(PhysOrg.com) -- Columbia University researchers have demonstrated how hackers can use printers not only to infect computer systems and steal information but to set printers on fire. Their claims were made this week in a demo at Columbia Universitys Intrusion Detection Systems Laboratory for msnbc. They report a security flaw in Hewlett-Packard (HP) printers open for exploit. While their experiments were only on HP printers, they said that they are just starting to sample other manufacturers printers too.
As some observers explain the situation, we are in a computer equipment stage of embedded systems in printers, packed with Internet-connecting functions that make them operate more like computers.
Rewriting the printer's firmware takes only about 30 seconds, according to researcher Ang Cui, and a virus would be virtually impossible to detect once installed. Only pulling the computer chips out of the printer to test them would confirm an attack, Cui said.
Every time a vulnerable printer accepts a print job, it scans that job to see if it includes a firmware update. Older printers do not discriminate the source of the update; hackers can in turn intercept requests and plant their own updates. As one blogger described the potential mischief, the printer can be told to erase its software and hackers can install a booby trapped version.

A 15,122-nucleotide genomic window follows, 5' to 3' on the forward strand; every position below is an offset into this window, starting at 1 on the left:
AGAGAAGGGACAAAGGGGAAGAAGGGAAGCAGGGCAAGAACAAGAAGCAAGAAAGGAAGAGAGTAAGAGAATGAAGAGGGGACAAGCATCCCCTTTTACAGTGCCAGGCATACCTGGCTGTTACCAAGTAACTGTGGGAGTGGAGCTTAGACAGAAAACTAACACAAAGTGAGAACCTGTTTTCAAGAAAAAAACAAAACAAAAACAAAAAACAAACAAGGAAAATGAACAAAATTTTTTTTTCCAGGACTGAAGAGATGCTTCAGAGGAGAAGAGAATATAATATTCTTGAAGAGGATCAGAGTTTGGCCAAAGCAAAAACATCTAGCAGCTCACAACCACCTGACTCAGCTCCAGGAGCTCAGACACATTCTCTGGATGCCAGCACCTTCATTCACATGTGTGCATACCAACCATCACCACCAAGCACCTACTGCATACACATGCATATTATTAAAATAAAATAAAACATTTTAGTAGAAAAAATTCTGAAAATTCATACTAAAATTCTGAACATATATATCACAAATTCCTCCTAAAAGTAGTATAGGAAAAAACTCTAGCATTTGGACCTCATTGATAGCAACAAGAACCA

The Columbia team sent standard print commands from a Mac and a PC running Linux and succeeded in tricking an HP printer into reprogramming itself.
The researchers have been working on the printer security project under grants from government and industry, according to reports, and they described the flaw in a private briefing for federal agencies. They also reported their findings to Hewlett-Packard.
Columbia professor Salvatore Stolfo, who directed the research in the Computer Science Department of Columbia Universitys School of Engineering and Applied Science, said that these devices are completely open and available to be exploited. He and his team have been forceful in describing this as a serious matter for attention, involving a vulnerability that could impact millions of printers and other hardware.
In contrast, HP initially took a cautious view in response. Keith Moore, chief technologist for HP's printer division, had said HP takes the Columbia findings seriously but initial research suggested vulnerability was low. He pointed out that the models tested were older models, and he would generally disagree that the threat is widespread. He said the company was reviewing the issue. But in a hard-hitting statement issued Tuesday, HP said, Today there has been sensational and inaccurate reporting regarding a potential security vulnerability with some HP LaserJet printers. No customer has reported unauthorized access. Speculation regarding potential for devices to catch fire due to a firmware change is false.
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